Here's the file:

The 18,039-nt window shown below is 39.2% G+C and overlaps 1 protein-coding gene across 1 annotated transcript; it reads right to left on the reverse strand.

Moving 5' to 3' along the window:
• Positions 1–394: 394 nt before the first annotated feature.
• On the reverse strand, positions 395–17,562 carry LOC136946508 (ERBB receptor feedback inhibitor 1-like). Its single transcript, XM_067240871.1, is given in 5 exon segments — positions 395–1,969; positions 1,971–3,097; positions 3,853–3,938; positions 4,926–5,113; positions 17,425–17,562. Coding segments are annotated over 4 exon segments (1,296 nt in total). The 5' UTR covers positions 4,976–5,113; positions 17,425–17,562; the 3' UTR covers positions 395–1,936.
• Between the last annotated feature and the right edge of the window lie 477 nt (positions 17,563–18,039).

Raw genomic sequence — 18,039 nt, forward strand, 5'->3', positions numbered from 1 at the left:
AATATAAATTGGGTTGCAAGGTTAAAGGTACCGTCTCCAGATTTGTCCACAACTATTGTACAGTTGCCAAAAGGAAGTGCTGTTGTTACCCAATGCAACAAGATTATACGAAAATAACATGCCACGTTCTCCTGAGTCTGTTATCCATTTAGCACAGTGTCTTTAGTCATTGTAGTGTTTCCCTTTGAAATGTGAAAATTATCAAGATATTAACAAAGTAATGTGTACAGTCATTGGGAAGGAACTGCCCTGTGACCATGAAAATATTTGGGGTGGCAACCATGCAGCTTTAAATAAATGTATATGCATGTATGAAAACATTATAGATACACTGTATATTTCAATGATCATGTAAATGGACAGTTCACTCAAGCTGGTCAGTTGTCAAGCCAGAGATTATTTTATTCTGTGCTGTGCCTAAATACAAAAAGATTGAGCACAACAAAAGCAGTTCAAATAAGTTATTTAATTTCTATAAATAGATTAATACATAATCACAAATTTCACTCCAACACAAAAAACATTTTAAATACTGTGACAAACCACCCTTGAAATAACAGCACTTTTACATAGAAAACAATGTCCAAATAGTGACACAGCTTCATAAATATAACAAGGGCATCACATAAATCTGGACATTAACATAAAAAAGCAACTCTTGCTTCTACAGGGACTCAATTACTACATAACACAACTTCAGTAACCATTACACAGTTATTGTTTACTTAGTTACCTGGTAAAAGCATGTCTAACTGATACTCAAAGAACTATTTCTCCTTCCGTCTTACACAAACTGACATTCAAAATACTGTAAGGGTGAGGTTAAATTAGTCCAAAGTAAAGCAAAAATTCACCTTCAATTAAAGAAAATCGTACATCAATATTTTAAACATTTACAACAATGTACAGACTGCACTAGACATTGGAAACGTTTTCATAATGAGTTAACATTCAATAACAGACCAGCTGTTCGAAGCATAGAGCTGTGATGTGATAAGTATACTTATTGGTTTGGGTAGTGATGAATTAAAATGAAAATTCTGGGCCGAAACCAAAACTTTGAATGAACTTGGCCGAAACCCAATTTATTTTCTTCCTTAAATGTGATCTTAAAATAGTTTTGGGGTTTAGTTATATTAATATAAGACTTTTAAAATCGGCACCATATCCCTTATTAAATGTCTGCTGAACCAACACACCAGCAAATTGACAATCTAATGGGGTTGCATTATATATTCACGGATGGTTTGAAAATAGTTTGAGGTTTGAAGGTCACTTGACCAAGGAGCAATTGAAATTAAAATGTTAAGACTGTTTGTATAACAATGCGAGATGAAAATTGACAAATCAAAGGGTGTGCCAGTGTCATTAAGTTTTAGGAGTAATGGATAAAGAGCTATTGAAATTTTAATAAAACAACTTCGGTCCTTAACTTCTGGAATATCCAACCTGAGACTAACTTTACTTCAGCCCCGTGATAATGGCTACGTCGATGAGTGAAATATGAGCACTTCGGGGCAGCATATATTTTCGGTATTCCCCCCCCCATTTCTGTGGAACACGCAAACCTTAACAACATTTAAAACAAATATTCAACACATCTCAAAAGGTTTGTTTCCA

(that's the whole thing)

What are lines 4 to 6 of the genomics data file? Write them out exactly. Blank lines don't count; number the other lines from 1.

• On the reverse strand, positions 395–17,562 carry LOC136946508 (ERBB receptor feedback inhibitor 1-like). Its single transcript, XM_067240871.1, is given in 5 exon segments — positions 395–1,969; positions 1,971–3,097; positions 3,853–3,938; positions 4,926–5,113; positions 17,425–17,562. Coding segments are annotated over 4 exon segments (1,296 nt in total). The 5' UTR covers positions 4,976–5,113; positions 17,425–17,562; the 3' UTR covers positions 395–1,936.
• Between the last annotated feature and the right edge of the window lie 477 nt (positions 17,563–18,039).

Raw genomic sequence — 18,039 nt, forward strand, 5'->3', positions numbered from 1 at the left: